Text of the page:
Even now, I'm not sure all of this is necessary, and it happens so smoothly, you don't really even notice that anything's going on, which is how it should be.

Computer player

There are a number of different cases that the computer player can be in:

Any humans playing have finished the current level

In this case, the human players are probably anxious to get on with the game, so there's little point in the computer players making bad shots and missing the target.

I let the game play itself Friday night (starting 12 hours from when I was scheduled to submit the game), recording the angle and power of each shot it made. When I got up the next morning, I processed this file, and turned it into code. If you look at book.py, you can see that, given a level number and the name of a planet, there's a sequence of power, angle pairs. These were the values that the unattended session found as shots that landed on the target.

On a moon, orbiting a gas giant

It was important to resist the urge to launch towards the target planet, even if there was an obstacle in between. I added in a heuristic something like this:

  • calculate Vp, the vector to the gas giant planet
  • calculate Vt, the vector to the target
  • calculate a, the angle between Vp and Vt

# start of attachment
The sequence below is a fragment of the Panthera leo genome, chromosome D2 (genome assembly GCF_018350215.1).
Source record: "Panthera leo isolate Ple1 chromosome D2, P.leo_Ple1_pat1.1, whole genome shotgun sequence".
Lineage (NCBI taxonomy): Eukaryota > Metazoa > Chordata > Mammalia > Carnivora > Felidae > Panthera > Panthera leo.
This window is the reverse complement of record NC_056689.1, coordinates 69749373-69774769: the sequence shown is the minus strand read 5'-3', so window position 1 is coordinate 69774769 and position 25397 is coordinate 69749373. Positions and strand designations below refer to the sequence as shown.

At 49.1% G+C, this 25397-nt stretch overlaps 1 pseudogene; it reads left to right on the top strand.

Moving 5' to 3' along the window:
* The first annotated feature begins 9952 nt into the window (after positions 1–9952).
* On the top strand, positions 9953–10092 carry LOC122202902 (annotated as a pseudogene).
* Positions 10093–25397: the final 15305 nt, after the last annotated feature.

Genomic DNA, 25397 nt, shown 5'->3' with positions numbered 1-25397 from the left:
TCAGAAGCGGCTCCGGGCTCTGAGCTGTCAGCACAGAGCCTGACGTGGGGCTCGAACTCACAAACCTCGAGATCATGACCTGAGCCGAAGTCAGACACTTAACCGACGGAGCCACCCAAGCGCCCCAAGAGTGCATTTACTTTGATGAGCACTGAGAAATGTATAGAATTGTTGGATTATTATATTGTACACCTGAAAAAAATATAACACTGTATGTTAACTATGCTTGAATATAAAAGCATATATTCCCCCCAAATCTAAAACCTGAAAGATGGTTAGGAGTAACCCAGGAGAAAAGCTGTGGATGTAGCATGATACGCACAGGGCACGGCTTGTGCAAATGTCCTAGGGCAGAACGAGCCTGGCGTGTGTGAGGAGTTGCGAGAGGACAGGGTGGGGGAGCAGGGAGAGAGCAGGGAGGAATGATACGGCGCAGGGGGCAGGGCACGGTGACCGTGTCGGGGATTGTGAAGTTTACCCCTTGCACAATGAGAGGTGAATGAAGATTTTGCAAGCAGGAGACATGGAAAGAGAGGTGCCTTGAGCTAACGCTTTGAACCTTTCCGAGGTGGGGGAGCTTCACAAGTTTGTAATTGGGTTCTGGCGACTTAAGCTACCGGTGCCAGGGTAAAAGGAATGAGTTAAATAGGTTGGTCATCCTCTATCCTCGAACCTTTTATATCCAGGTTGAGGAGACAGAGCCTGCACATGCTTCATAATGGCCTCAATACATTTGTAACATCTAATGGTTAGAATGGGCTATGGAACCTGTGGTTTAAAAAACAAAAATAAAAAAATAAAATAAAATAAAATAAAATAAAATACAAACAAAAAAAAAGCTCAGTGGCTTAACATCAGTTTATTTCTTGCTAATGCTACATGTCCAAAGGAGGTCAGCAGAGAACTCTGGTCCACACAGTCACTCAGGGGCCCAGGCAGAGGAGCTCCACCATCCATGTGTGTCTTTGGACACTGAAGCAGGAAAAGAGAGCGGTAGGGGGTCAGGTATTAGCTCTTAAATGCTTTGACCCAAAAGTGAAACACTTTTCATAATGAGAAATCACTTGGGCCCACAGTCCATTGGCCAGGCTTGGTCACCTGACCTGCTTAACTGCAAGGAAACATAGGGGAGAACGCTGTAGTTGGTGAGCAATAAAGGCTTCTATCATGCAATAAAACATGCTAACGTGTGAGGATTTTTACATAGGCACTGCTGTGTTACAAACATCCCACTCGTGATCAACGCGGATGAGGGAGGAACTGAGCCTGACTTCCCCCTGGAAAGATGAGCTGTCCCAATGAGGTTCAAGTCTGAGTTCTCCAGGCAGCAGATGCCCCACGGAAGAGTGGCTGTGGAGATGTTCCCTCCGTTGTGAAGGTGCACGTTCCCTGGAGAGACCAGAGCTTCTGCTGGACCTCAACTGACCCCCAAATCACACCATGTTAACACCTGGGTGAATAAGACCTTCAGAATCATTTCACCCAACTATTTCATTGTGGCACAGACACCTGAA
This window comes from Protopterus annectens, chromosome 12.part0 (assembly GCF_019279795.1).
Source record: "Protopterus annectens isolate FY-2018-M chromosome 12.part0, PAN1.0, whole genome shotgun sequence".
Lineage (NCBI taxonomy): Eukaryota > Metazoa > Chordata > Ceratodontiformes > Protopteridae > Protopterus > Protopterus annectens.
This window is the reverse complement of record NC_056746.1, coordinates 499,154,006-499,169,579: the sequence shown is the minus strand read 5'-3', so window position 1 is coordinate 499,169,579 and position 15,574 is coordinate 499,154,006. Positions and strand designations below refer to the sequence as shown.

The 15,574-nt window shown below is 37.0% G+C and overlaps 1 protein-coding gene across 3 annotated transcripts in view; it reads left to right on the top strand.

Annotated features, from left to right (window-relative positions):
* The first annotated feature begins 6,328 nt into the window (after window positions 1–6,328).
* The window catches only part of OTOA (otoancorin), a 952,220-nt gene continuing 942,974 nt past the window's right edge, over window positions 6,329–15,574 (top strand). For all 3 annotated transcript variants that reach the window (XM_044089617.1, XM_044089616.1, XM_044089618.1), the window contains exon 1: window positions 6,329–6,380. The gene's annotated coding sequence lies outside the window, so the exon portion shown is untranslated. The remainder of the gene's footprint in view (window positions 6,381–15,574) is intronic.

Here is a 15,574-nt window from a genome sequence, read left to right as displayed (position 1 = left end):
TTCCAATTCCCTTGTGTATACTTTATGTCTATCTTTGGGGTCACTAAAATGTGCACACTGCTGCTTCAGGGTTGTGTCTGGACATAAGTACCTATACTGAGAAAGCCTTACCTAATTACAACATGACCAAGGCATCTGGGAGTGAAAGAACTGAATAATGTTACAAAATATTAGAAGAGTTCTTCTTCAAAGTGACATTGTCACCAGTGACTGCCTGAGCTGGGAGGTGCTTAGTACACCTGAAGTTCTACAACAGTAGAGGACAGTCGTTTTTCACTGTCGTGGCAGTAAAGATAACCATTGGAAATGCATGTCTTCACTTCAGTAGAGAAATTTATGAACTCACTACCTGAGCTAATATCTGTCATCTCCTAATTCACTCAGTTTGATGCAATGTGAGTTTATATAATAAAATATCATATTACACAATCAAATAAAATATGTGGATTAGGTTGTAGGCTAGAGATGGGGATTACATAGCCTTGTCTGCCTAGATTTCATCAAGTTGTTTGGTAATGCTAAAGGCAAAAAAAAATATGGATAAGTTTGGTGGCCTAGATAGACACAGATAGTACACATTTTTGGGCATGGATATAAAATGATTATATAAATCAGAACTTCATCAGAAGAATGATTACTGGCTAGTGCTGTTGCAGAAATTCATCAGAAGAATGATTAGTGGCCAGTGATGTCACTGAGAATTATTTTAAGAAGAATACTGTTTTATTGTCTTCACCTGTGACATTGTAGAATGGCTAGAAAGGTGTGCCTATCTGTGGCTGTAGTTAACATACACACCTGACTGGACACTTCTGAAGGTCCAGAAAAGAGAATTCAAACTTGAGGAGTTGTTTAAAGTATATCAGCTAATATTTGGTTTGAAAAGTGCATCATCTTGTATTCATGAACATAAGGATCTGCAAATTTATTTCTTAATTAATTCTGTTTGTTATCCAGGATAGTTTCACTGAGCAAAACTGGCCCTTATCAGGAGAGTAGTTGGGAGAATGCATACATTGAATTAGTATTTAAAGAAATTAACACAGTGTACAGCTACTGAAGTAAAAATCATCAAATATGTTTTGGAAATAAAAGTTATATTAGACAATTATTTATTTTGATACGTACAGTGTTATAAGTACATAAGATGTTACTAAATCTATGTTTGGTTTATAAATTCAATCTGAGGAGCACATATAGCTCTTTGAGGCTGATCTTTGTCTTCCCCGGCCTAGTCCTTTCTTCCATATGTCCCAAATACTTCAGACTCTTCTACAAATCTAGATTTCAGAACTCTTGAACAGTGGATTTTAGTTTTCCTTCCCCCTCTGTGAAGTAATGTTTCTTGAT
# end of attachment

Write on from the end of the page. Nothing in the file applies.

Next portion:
• if a is less than 90 degrees, there's a good chance you'll hit the gas giant instead of the target. In that case, just wait for a bit.

On a stationary planet, with a gas giant somewhere in the level

Shooting into a gas giant is a bad idea from a stationary planet, too. In this case, I flipped a coin to decide whether to go left or right of the planet, and then I picked a random angle (I think it was between .2 and .7 radians) off the angle to the planet.

The other 80%

The "normal" case would just be to line up the angle with the target, pick a random power (within a small window around 50%), and pick a random accuracy (within a small window around 95%).

I know the computer player can be made substantially smarter. Right now, I think playing against the computer is not very satisfying because it has such a wide difference in perceived behavior between the normal case and the "no more humans" case. I'd like the performance to be more consistent, even in weird cases like gas giants.

Are there features that didn't make it into the game?

Sure, a bunch of them.

Smarter AI

The AI could certainly learn from its mistakes and adjust its aim and power to home in on a good target. Think of the old "artillery" games, where the AI took a blind shot, and adjusted.

More accurate physics

If you're running at a low frame rate, it's possible for the projectile to pass through objects. That's not hard to fix - especially when all my collision geometry is circles. Calculate the line segment between the old position and the new position, figure out the closest point on that line segment to the center of the circle, and if it's inside the radius, there was a collision.

More stable physics

Some machines can't reliably run at 75 frames per second - they have bursts of high capacity intermixed with low capacity. My main loop suffers in conditions like that. It seems like it wouldn't be hard to handle a variable frame rate, while doing a constant-time physics update. I tried that once before, and for some reason, I had trouble.